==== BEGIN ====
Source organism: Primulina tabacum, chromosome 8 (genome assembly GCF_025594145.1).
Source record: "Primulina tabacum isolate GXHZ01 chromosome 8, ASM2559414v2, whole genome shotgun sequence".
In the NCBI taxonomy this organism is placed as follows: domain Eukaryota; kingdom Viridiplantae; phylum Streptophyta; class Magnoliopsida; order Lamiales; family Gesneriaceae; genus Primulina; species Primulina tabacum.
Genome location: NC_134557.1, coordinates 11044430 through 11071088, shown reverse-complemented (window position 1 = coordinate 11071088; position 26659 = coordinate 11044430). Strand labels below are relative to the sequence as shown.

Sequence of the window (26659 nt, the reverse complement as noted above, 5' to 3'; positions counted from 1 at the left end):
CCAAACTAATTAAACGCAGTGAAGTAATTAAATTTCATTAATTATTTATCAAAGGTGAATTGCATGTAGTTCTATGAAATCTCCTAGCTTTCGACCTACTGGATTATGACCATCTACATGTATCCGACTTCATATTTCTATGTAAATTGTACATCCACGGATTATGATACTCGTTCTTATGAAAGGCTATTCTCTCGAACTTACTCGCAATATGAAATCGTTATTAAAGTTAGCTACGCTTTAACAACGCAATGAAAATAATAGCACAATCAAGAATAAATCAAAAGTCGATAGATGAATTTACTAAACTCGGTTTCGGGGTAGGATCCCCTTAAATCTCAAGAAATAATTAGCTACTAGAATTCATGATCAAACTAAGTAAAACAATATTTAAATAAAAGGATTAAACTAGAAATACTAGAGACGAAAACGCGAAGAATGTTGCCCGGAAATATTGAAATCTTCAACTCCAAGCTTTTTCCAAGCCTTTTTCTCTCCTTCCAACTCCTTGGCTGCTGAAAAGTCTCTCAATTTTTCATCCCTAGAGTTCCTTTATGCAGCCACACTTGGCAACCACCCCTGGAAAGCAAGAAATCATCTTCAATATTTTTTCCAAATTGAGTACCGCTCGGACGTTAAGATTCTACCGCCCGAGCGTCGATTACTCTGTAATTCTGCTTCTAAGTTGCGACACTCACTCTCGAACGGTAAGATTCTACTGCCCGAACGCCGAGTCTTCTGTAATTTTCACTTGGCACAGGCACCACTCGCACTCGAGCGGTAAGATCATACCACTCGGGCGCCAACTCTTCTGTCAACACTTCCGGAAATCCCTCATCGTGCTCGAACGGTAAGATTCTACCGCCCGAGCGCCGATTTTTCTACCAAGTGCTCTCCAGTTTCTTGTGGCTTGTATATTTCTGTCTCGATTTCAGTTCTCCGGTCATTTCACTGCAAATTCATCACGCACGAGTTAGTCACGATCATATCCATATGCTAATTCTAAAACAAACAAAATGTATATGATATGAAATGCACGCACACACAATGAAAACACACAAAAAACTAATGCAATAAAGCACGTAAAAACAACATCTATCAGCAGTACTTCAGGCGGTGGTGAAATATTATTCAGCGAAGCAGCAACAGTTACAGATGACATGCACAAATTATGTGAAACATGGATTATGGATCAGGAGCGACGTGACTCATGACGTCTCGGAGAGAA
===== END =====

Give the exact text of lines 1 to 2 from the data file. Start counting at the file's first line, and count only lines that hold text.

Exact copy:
Source organism: Primulina tabacum, chromosome 8 (genome assembly GCF_025594145.1).
Source record: "Primulina tabacum isolate GXHZ01 chromosome 8, ASM2559414v2, whole genome shotgun sequence".